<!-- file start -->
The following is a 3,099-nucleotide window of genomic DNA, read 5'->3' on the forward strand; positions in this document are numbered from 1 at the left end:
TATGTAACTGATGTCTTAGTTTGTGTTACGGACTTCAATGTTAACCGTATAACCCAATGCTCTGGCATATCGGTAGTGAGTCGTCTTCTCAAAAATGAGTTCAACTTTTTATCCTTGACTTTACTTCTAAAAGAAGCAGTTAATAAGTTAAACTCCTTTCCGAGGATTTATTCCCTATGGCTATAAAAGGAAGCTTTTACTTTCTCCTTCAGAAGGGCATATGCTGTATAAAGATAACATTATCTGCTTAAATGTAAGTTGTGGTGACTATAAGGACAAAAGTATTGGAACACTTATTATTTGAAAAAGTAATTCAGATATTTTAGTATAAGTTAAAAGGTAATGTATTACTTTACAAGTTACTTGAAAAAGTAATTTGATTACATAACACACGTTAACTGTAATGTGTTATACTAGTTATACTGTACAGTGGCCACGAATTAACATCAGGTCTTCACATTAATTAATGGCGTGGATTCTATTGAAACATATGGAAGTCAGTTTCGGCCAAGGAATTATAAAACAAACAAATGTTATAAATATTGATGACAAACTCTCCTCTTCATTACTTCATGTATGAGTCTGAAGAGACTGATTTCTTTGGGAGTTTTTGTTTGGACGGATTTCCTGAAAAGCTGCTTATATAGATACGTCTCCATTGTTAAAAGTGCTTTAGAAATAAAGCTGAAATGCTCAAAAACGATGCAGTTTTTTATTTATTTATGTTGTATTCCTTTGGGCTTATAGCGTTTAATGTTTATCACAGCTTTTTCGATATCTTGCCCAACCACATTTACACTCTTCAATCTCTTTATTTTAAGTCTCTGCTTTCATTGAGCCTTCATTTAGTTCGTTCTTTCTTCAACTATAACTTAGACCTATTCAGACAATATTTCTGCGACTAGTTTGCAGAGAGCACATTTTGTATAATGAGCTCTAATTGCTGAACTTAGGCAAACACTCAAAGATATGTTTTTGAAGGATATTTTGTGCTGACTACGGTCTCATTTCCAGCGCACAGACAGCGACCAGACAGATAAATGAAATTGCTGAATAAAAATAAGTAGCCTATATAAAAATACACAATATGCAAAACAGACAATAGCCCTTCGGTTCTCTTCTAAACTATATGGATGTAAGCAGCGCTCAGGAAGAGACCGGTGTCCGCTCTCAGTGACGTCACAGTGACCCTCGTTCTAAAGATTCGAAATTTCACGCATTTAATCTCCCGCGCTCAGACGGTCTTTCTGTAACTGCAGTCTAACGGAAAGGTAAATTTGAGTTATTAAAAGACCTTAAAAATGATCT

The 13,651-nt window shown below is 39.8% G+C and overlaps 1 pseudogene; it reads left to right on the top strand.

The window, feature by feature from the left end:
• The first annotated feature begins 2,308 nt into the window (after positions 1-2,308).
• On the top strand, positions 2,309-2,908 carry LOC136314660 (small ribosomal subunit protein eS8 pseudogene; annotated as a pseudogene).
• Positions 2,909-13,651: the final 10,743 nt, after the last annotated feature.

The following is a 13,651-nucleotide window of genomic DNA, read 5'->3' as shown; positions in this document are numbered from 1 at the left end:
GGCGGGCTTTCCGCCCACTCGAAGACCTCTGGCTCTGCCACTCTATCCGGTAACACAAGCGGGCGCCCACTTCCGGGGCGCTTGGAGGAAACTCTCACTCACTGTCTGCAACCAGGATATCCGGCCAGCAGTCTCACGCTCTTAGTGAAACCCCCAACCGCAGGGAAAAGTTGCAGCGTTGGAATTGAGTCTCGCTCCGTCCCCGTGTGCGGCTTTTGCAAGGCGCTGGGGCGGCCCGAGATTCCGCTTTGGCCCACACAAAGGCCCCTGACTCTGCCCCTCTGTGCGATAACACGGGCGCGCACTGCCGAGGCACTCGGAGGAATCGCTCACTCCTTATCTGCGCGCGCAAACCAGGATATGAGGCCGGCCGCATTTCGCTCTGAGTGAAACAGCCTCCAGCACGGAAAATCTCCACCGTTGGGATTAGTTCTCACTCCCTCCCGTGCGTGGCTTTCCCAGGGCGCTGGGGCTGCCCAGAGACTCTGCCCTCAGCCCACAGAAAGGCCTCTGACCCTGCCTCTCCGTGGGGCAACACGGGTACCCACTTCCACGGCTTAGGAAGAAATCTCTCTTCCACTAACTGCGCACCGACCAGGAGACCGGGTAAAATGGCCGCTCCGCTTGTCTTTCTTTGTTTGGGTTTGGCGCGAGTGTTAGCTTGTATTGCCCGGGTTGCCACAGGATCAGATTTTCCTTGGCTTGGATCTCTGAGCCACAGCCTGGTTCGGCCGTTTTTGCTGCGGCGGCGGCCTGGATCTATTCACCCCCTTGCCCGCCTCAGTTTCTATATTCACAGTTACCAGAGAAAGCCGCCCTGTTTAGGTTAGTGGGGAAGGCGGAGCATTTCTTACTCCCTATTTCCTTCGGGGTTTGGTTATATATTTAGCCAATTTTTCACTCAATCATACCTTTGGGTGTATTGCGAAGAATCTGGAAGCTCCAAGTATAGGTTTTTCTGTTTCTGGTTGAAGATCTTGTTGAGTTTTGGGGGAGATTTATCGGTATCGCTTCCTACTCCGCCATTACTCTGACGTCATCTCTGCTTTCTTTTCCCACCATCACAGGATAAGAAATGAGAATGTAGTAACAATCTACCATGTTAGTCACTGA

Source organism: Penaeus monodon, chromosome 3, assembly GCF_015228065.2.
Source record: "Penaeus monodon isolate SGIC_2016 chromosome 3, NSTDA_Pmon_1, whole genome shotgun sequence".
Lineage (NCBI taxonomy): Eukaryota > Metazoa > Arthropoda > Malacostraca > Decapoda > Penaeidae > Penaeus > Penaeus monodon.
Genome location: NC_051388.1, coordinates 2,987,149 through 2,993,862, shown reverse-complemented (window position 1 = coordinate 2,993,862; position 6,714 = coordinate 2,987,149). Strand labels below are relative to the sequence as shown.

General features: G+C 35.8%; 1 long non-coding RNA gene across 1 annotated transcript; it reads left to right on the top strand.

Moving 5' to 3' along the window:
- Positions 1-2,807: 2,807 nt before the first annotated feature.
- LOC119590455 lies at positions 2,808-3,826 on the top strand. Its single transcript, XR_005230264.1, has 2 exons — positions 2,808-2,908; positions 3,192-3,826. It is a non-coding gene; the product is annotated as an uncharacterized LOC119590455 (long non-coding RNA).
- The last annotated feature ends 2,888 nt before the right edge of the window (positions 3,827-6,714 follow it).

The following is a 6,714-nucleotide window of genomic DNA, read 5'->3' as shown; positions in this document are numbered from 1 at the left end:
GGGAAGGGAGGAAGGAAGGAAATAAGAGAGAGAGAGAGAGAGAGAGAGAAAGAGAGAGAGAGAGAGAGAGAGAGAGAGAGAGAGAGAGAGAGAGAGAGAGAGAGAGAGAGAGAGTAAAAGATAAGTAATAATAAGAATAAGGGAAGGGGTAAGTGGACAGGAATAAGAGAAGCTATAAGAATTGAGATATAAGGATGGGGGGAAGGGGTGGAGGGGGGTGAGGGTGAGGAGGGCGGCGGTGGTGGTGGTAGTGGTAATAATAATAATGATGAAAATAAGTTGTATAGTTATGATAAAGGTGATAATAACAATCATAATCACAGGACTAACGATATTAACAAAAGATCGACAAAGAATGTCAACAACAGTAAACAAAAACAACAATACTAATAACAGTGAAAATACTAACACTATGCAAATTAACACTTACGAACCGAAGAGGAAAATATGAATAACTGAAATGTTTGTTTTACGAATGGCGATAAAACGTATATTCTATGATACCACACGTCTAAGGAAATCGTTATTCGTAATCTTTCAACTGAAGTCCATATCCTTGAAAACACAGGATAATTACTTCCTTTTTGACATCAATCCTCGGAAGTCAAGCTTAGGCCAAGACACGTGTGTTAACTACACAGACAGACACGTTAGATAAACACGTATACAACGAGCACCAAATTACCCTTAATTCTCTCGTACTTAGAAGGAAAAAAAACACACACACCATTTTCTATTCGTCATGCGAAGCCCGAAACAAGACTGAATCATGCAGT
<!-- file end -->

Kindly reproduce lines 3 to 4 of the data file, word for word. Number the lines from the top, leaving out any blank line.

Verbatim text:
The 13,651-nt window shown below is 39.8% G+C and overlaps 1 pseudogene; it reads left to right on the top strand.

The window, feature by feature from the left end: